I have to say, though this book initially comes across as just theories stringed together, sooner than later it turns out to be an interesting study. It definitely is for those who have spent a few years working and is well aware of the general business and process that’s being used in small or big firms. Also for newbies who want to start with the right mindset. If you are trying to think differently or look at another perspective- this book has your name written on it.

In many projects and conversation with fellow project professionals I heard statements like “yes, we use agile methods, but not like in the textbook”. This inspired the idea to prepare a book that covers not only methods but the practical application in real-world projects. I also wanted to raise awareness beyond plain software development aspects. Complex change and innovation projects require a wide range of different skills and usually involve many stakeholders. For example HR or legal teams are highly relevant, but often neglected in agile frameworks. I asked experts from my professional network if they want to contribute to such a book project and if they want to share their insights and experiences. I’m very happy with the responses and that we managed to cover so many different aspects of the business. I think it is interesting getting some insights through the perspectives from project professionals with different background. Changing perspective can help for "reflection in action".

Another chapter that might interest a lot of people specially during these time is of Time Management written by Gunter Jeschke. His concept of "bore out" amongst others are interesting where he sees the need for anyone to cut off immediately and look for another position in order to be more efficient with their time. Time management in this chapter doesn’t limit itself to personal and work time management but continues to talk about time management in projects and how to get it done well even when resources are on leave and are leaving.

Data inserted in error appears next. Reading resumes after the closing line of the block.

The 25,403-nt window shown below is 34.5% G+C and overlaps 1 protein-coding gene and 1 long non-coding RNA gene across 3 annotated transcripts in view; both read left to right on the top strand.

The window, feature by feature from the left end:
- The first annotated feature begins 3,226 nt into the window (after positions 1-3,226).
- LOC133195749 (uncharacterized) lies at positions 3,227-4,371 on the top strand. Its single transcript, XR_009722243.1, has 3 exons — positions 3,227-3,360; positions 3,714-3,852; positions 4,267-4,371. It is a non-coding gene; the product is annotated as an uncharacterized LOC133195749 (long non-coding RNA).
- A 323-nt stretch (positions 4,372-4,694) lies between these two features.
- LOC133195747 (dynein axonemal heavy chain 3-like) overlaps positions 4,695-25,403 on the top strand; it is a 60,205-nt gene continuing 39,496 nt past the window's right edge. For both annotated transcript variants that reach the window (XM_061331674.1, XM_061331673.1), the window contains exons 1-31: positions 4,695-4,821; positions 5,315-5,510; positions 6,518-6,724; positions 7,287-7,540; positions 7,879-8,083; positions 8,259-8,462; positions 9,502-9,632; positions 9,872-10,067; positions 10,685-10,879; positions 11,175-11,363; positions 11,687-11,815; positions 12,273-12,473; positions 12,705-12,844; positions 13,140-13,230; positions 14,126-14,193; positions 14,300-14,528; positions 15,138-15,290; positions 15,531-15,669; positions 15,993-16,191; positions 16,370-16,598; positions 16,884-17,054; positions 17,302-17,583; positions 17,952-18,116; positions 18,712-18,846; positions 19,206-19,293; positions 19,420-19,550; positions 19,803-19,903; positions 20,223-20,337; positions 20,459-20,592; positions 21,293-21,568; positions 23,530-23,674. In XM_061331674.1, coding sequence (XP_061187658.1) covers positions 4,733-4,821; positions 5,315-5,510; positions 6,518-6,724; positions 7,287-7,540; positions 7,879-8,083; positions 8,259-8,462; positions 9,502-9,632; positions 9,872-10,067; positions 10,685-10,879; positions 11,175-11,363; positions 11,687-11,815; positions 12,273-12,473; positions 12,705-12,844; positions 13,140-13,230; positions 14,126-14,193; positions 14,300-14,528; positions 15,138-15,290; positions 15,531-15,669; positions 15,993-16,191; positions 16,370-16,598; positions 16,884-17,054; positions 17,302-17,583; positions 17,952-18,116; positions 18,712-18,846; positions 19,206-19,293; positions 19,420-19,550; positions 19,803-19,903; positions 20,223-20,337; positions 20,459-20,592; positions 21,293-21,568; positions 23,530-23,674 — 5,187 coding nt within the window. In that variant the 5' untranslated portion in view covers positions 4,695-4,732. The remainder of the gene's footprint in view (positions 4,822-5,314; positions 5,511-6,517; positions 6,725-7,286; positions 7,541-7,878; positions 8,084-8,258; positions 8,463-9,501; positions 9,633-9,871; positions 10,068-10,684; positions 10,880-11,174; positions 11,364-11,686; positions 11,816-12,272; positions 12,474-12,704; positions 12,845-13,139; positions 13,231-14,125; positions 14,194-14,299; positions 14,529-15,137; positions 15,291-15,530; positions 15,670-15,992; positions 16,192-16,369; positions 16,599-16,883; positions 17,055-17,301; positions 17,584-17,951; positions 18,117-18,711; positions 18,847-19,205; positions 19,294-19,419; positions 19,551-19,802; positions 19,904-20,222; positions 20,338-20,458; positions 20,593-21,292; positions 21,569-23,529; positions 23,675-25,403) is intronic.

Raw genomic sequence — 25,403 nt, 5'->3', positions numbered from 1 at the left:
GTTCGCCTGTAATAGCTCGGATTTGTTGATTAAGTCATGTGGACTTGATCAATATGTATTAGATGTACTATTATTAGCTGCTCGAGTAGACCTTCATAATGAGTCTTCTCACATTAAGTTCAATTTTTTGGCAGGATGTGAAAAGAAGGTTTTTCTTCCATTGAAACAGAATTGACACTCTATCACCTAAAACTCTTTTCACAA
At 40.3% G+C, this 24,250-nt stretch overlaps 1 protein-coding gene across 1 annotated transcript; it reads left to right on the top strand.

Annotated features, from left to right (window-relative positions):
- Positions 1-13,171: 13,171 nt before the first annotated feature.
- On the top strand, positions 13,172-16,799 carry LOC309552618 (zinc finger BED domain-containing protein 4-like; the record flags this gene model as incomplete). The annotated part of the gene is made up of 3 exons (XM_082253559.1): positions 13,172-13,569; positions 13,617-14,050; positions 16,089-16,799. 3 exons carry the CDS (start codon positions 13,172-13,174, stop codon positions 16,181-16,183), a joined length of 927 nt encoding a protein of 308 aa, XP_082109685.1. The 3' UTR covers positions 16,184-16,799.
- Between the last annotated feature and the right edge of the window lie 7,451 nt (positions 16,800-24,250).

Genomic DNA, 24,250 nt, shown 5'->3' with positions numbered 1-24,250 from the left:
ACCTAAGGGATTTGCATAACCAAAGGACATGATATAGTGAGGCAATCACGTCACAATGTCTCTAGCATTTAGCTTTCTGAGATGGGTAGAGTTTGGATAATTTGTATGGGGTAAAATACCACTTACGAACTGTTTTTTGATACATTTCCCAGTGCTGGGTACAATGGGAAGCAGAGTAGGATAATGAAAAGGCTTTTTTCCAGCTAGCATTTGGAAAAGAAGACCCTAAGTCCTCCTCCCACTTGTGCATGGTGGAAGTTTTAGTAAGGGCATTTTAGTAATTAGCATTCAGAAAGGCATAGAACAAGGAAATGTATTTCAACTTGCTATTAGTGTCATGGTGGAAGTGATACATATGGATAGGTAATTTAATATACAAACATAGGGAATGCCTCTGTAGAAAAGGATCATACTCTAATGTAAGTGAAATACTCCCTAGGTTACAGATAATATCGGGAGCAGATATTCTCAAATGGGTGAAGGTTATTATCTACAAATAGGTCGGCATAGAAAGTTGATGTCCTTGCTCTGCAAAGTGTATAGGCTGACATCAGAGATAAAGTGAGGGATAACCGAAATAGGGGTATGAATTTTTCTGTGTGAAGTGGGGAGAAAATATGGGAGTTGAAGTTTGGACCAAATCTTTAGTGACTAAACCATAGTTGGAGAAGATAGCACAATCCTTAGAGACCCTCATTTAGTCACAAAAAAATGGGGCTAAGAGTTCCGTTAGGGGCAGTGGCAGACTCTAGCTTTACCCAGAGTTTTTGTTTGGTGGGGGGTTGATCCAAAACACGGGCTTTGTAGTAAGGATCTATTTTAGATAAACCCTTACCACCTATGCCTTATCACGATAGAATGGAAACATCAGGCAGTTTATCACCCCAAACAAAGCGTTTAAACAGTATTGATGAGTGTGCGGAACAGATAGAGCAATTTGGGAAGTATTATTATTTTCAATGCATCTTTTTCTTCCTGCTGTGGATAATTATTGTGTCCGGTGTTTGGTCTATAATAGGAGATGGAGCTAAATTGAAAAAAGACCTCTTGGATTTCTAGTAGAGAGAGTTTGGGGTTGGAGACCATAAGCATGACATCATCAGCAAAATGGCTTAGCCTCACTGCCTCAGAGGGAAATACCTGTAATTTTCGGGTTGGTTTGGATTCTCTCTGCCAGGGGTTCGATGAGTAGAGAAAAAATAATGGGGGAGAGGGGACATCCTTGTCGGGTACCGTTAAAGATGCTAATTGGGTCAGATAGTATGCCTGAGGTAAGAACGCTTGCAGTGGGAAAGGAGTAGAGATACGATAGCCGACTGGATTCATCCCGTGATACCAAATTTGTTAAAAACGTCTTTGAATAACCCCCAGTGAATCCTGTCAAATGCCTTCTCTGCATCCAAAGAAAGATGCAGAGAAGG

If you are a hiring manager or often involved with hiring people in your team, Dr. Bernd Thommes chapter on Talent Challenges talks you through of finding the right talent and keeping them. While we all know everyone wants to belong and contribute to something bigger  the hiring manager needs to translate the company objectives into something tangible that hired employees can see as something they can contribute.

In being a book that covers all topics, I was intrigued and surprised by this one by Elena Dinman in the chapter Team and project Management Values, she talks about how in Belarus intrinsic motivation within teams is cultivated. She gives deeper insights into team motivation and a sense of belonging. What I also found very interesting is the “horizontal management” structure  she mentions which encourages any new joiner in the team to go through all the roles within the team and then start on his/her immediate role. This is a take home for any team or individuals who often complaint about team motivation and not having the right cross functionality. The focus is on flexibility and cross functionality. In creating a system to trust human values, she focuses on burnouts, emotions and even how meditation or business yoga brings the team together.